Curt Brown
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Jurors didn't buy it when 27-year-old Mary Weishar insisted a masked man had killed her husband during a robbery attempt at their southern Minnesota shanty in Kasota. He'd been shot twice with a .32-caliber revolver.

Nearly 140 years later, great-great-grandson Bruce Taber found himself staring at the two bullets. He'd been digging into his family's twisted past at the Minnesota History Center when a research aide gave him a small envelope that had been tucked in court records.

"I sat in the chair about five minutes before I opened the envelope and found the two slugs," Taber said. "It kind of blew me away."

As for who blew away Frank Weishar on April 11, 1880, jurors needed only three hours to convict his wife, done in by a 14-year-old witness and a bullet-ridden breadboard. Mary was found guilty of first-degree murder and sentenced to life at Stillwater State Prison, but wound up serving not quite nine years after Gov. Lucius Hubbard commuted her sentence — allowing her release for what prison records called "good conduct." She'd taken care of the prison warden's house during her incarceration.

Public reaction to the murder skewed toward sympathy for the shooter.

"If she did kill him," the St. Peter Times reported, "she simply put out of existence a notorious thief, for doing which she is entitled to the thanks of all mankind."

Mary Weishar was born Samantha Ferrier in Pennsylvania in 1853 and moved to Minnesota at the age of 5 with a notorious older brother known for stealing horses and wheat.

"The lot of this woman from infancy has been unhappy," the St. Paul Globe reported upon her conviction, saying she was "yet a girl" when she "drudged her way to womanhood" and married Frank — "a stolid, mercenary German, much older than herself" — because she needed a home. They settled in Kasota, just south of St. Peter, and raised four children.

"The marriage was neither the result of affinity or love," according to the Globe. They lived "in the most abject squalor and poverty."

At the trial, 14-year-old Lizzie Menton testified Mary told her that she planned to kill her husband, and urged the teenager to join her in an unnamed city where they could escape their dreary lives for riches earned in a brothel. Menton testified that Weishar had shown her the gun and tested it out on a board used for kneading bread. Authorities found the board with a bullet hole to corroborate her story.

"It is sufficient to say that she was convicted on the testimony" of Menton, according to the Le Sueur Sentinel, which reported that Lizzie "testified in a singularly straight-forward manner … unshaken by a sharp cross-examination."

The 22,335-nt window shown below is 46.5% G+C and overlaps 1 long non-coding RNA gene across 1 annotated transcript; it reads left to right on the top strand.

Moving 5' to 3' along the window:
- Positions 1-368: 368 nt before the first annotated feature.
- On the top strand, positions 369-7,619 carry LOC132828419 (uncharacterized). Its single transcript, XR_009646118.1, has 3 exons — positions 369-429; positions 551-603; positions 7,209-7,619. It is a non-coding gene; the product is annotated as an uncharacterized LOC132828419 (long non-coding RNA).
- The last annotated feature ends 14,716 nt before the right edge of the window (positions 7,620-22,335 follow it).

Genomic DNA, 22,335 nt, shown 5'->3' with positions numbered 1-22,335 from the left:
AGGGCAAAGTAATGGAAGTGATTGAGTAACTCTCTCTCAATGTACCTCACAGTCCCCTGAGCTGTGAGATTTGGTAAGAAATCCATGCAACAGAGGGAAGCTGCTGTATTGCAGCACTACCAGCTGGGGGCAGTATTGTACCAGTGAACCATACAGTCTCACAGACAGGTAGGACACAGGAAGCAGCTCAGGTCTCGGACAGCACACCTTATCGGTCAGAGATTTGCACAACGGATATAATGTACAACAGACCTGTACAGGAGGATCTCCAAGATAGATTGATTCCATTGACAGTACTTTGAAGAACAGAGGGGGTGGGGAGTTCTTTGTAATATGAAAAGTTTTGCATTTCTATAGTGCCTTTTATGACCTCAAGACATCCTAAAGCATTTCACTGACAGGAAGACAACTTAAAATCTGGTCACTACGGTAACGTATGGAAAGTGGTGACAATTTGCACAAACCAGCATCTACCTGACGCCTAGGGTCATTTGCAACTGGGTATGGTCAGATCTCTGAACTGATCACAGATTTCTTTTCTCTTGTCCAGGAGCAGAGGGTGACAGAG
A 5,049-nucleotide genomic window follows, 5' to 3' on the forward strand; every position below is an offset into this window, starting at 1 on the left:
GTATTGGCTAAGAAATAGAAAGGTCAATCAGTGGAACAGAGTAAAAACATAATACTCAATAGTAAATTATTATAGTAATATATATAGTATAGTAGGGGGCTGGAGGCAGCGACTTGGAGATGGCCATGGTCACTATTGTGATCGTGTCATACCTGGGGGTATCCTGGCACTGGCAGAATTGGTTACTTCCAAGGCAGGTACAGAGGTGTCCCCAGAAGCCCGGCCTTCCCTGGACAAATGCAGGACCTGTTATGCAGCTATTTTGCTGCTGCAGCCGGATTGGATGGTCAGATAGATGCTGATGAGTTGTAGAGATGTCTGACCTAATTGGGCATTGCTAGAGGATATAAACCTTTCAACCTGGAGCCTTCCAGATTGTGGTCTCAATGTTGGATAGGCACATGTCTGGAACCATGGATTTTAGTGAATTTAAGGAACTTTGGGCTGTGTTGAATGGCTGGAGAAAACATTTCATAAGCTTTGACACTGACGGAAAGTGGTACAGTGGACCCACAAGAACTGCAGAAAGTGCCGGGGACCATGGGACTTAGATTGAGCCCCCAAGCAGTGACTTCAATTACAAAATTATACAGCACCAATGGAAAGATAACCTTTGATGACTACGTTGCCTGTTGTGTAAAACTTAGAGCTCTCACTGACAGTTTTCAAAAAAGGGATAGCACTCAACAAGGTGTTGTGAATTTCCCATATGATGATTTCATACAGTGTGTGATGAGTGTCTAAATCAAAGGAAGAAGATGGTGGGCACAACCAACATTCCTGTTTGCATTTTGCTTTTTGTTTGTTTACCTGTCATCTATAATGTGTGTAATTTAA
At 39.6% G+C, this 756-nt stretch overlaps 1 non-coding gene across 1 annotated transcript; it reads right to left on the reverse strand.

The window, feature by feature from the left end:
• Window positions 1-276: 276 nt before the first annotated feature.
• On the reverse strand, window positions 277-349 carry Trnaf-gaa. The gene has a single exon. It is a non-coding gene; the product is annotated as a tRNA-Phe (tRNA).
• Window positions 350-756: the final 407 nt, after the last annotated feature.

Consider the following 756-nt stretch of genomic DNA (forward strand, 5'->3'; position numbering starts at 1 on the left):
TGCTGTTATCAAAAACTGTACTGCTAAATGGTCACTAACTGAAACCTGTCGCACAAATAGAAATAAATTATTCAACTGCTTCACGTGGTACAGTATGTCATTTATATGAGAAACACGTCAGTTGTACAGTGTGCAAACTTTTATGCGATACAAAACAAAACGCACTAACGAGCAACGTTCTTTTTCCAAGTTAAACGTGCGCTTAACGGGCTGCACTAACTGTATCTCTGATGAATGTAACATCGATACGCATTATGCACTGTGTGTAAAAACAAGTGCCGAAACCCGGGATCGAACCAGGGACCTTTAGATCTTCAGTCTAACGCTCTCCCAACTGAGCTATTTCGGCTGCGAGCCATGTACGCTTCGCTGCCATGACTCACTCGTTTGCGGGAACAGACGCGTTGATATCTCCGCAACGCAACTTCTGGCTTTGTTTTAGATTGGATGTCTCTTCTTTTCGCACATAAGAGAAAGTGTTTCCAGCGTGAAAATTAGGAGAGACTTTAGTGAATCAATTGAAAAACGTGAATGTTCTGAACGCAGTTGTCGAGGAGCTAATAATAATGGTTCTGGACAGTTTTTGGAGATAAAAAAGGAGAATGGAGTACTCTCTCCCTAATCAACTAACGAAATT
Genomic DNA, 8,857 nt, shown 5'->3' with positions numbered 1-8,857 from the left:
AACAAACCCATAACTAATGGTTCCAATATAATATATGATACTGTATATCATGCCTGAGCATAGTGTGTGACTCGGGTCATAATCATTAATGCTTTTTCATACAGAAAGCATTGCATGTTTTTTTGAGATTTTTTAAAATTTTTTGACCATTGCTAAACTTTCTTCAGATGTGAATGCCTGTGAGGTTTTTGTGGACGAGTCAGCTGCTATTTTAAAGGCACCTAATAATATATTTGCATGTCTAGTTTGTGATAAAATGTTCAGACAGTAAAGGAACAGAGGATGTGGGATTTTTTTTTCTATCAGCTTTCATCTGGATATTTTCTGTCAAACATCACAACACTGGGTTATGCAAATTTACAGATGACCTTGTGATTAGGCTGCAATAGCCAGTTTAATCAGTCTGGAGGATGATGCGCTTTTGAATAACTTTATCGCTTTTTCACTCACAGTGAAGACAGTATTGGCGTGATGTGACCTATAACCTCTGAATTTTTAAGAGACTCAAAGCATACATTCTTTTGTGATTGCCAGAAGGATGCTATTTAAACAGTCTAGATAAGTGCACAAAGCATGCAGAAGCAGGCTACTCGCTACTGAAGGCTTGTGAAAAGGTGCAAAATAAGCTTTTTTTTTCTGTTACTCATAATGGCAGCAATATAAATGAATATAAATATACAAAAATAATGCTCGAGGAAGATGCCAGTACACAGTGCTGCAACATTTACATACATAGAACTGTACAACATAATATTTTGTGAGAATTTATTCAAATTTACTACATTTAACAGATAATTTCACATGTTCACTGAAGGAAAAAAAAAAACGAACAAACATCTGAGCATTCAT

Taber's extensive research shows that Lizzie also came from some suspect surroundings. Two years before the Weishar murder, members of the Menton family crashed a party in St. Peter with clubs, fatally fracturing the skull of the host who hadn't invited them.

Taber, 65, who lives in Excelsior and works in the circulation department of the Star Tribune, first learned about his ancestor's criminal past about 160 miles north of the scene of the crime. He was visiting family graves on a Memorial Day in tiny Clotho, Minn., with his father. Mary Weishar remarried a much younger man named George Murch in 1890 shortly after after her release from Stillwater.

Taber asked his father why the name etched on his great-great-grandmother's tombstone was different than other ancestors, "and he told me there was a rumor that Grandma shot and killed Grandpa."

That sent Taber on a deep dive through digitized newspaper clippings and government records — including the discovery of the two bullets.

Perhaps the most amazing result of Taber's research centers around his great-grandfather and the ill-fated couple's oldest child, Frank Jr. He was 10 when his mother killed his father, but despite that trauma the younger Frank, who spelled his last name Weishair, became a leading citizen.

He founded the Todd County Tribune, farmed successfully, sired 13 kids, became active in Nonpartisan League politics, served the township and school board, and was an officer at the local creamery. When he died at 60 in 1930, 600 people attended his funeral.

"I couldn't do all that in five lifetimes," Taber said. "He was at the other end of the spectrum than his parents and It shows that in one generation, all bad things can be reversed."

Mary, his great-great grandmother and a convicted murderer, had two more kids with Murch, one of whom died giving birth and the other in a car accident. She died at 67 in a 1920 kitchen fire when her dress caught on fire, Taber said. Frank Jr. had her buried in the family plot in Clotho, where Taber first learned of his family's notorious history.

Curt Brown's tales about Minnesota's history appear each Sunday. Readers can send him ideas and suggestions at His latest book looks at 1918 Minnesota, when flu, war and fires converged: